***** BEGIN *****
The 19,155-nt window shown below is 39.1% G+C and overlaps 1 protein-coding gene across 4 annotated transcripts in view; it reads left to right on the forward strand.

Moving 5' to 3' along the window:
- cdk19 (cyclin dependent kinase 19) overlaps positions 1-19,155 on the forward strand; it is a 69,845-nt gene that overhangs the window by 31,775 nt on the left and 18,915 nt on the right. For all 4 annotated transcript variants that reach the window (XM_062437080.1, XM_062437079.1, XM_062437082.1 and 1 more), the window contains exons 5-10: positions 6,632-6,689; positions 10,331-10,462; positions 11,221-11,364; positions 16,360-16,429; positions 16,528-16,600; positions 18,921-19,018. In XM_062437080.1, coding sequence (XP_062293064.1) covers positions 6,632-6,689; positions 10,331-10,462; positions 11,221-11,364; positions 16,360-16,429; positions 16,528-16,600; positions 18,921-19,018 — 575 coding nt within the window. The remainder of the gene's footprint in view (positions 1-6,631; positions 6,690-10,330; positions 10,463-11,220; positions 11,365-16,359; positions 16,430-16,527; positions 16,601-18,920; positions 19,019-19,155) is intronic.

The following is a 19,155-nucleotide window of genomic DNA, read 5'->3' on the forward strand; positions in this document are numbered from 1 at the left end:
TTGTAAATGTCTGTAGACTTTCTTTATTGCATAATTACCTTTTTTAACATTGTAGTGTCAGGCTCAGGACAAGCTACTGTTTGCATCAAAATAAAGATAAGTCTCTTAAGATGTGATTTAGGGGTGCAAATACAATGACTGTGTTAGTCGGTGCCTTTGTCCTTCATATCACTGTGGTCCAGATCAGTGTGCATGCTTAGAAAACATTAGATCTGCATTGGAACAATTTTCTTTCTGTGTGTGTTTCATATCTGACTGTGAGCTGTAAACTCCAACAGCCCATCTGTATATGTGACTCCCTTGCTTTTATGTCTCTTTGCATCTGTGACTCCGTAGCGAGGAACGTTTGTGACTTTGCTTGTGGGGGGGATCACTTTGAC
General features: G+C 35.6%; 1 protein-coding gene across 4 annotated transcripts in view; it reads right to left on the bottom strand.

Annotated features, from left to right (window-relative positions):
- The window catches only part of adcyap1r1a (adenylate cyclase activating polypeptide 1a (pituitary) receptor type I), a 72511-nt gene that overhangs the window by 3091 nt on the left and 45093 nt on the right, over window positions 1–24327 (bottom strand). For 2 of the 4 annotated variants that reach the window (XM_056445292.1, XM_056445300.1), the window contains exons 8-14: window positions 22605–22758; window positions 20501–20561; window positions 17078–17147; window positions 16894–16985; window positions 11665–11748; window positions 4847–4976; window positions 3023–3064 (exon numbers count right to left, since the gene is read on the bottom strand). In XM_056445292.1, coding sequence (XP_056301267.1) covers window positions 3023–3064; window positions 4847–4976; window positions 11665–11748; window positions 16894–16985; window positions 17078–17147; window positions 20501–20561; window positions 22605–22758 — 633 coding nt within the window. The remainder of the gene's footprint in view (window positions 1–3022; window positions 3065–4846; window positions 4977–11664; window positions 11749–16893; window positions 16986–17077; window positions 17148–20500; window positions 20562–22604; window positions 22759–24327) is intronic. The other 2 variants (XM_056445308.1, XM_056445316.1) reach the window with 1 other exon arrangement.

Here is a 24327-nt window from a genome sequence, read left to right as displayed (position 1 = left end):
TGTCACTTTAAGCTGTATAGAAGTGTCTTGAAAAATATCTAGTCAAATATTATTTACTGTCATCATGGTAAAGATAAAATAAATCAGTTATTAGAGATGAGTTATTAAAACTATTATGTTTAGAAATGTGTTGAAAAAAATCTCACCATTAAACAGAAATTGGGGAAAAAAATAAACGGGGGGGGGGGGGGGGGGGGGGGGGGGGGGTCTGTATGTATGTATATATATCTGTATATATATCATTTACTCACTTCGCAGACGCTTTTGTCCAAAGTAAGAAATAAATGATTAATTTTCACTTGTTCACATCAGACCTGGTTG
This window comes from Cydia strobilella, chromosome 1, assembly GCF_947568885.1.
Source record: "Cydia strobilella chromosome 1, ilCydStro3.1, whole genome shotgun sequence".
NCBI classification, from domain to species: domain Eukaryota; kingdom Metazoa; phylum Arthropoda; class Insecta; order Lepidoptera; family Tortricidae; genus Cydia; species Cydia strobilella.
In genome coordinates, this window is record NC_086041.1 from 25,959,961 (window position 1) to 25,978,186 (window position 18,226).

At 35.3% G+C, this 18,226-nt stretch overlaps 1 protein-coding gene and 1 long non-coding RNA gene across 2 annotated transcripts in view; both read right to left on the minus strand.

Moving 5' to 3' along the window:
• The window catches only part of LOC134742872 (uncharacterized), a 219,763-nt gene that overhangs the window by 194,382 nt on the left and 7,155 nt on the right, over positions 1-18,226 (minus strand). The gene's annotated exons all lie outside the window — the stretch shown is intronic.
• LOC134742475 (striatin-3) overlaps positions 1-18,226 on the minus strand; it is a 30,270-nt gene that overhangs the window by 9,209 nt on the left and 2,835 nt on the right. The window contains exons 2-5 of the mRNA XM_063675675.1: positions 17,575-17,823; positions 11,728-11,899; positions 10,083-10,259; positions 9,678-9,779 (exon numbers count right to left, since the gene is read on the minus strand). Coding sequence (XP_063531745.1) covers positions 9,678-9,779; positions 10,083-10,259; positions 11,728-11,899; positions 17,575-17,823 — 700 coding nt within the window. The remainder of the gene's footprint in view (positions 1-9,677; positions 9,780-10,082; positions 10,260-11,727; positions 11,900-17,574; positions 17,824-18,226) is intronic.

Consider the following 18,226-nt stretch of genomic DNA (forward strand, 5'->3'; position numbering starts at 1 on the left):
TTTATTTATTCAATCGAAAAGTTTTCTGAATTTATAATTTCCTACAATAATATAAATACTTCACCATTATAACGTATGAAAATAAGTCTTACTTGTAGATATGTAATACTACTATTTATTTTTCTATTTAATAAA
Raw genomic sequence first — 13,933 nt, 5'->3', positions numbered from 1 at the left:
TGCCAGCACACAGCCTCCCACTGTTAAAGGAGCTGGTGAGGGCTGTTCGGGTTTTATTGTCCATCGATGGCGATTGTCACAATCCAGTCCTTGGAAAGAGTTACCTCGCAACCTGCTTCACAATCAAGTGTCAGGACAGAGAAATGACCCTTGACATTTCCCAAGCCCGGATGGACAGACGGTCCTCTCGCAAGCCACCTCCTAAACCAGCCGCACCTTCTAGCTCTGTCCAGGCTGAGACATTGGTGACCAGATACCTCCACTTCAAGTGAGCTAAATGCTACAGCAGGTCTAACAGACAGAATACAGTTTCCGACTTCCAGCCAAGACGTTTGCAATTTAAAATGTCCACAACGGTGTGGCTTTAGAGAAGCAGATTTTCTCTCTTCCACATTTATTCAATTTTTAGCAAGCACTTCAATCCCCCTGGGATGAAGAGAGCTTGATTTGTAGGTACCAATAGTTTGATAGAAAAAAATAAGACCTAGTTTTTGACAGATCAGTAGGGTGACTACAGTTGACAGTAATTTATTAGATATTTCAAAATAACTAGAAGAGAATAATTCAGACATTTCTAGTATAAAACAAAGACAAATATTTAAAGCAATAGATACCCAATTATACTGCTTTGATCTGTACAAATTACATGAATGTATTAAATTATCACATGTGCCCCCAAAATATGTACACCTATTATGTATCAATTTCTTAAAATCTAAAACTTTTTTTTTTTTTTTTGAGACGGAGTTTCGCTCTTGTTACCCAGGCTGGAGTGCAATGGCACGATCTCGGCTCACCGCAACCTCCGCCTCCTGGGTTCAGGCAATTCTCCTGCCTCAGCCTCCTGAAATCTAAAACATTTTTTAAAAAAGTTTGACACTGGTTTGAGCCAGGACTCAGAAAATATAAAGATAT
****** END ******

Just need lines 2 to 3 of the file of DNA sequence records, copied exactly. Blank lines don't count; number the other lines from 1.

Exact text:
Moving 5' to 3' along the window:
- cdk19 (cyclin dependent kinase 19) overlaps positions 1-19,155 on the forward strand; it is a 69,845-nt gene that overhangs the window by 31,775 nt on the left and 18,915 nt on the right. For all 4 annotated transcript variants that reach the window (XM_062437080.1, XM_062437079.1, XM_062437082.1 and 1 more), the window contains exons 5-10: positions 6,632-6,689; positions 10,331-10,462; positions 11,221-11,364; positions 16,360-16,429; positions 16,528-16,600; positions 18,921-19,018. In XM_062437080.1, coding sequence (XP_062293064.1) covers positions 6,632-6,689; positions 10,331-10,462; positions 11,221-11,364; positions 16,360-16,429; positions 16,528-16,600; positions 18,921-19,018 — 575 coding nt within the window. The remainder of the gene's footprint in view (positions 1-6,631; positions 6,690-10,330; positions 10,463-11,220; positions 11,365-16,359; positions 16,430-16,527; positions 16,601-18,920; positions 19,019-19,155) is intronic.